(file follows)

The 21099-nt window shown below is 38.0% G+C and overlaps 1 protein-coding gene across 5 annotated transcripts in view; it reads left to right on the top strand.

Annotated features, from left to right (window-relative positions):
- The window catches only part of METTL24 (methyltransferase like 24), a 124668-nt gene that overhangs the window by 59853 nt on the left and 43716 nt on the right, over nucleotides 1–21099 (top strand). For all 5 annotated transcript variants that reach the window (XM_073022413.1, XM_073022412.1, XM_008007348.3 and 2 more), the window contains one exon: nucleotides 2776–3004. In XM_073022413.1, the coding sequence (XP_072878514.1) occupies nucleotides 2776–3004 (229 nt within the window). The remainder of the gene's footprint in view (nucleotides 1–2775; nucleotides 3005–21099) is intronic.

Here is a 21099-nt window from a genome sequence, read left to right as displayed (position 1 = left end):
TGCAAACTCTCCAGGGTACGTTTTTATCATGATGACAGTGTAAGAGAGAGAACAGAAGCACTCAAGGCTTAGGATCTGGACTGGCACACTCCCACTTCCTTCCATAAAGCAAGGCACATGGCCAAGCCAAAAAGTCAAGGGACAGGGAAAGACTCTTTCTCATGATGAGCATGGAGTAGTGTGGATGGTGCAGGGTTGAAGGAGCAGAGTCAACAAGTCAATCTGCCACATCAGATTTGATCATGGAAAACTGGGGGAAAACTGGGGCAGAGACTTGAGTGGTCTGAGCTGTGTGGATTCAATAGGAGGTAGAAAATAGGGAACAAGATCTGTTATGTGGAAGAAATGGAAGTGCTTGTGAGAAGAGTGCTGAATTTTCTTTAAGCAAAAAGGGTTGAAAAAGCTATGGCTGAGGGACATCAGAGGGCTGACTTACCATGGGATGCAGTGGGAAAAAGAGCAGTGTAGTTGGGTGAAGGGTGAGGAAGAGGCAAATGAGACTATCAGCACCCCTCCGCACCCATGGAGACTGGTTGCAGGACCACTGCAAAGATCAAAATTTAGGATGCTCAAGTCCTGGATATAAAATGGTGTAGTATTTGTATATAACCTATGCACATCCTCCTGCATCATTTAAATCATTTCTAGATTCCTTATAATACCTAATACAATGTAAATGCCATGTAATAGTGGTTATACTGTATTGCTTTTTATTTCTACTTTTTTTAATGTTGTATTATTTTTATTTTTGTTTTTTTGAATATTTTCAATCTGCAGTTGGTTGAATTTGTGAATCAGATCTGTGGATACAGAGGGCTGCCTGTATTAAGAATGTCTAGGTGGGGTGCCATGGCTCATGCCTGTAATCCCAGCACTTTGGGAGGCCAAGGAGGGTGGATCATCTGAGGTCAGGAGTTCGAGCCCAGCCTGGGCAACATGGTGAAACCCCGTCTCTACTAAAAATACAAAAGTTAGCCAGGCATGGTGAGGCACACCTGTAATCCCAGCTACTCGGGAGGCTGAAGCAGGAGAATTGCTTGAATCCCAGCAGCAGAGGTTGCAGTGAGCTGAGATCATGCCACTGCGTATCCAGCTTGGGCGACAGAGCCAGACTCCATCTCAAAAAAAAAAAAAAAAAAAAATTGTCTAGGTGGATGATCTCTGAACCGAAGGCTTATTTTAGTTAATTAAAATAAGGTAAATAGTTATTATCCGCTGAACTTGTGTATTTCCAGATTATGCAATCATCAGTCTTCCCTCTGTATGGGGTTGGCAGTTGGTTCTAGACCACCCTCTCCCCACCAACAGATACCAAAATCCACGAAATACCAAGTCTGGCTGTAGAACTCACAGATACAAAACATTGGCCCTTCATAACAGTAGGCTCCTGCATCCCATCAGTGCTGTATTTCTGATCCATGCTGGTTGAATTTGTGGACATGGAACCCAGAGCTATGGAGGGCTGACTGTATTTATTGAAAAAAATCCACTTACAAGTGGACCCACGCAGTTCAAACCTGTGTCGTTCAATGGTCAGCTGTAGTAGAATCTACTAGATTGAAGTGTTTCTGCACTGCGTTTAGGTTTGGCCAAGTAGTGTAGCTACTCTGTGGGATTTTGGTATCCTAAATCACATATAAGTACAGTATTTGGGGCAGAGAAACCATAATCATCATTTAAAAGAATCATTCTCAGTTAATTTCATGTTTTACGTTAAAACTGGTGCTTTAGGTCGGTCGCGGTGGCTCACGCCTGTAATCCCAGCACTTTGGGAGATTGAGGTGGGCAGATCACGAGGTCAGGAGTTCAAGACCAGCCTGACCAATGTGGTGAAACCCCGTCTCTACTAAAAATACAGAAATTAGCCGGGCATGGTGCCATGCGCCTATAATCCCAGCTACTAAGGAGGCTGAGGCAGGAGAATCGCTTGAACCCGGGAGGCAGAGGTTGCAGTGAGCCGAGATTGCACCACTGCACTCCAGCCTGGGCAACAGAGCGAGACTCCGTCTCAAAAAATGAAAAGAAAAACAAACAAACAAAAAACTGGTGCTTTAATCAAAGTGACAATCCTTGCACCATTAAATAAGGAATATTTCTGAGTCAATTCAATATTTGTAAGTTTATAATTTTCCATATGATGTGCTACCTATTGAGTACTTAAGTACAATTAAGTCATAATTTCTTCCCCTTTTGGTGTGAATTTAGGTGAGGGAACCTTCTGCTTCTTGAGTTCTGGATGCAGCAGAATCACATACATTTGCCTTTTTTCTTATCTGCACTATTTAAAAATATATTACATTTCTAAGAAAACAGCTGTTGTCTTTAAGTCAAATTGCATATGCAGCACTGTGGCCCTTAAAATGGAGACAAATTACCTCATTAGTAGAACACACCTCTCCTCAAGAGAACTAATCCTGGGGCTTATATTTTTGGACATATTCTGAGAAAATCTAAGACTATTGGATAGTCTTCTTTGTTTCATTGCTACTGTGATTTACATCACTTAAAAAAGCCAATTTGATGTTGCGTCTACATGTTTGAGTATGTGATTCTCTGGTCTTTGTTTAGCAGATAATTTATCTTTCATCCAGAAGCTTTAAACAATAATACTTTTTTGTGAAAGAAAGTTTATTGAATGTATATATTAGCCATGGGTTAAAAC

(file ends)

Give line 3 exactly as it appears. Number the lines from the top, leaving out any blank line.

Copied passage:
- The window catches only part of METTL24 (methyltransferase like 24), a 124668-nt gene that overhangs the window by 59853 nt on the left and 43716 nt on the right, over nucleotides 1–21099 (top strand). For all 5 annotated transcript variants that reach the window (XM_073022413.1, XM_073022412.1, XM_008007348.3 and 2 more), the window contains one exon: nucleotides 2776–3004. In XM_073022413.1, the coding sequence (XP_072878514.1) occupies nucleotides 2776–3004 (229 nt within the window). The remainder of the gene's footprint in view (nucleotides 1–2775; nucleotides 3005–21099) is intronic.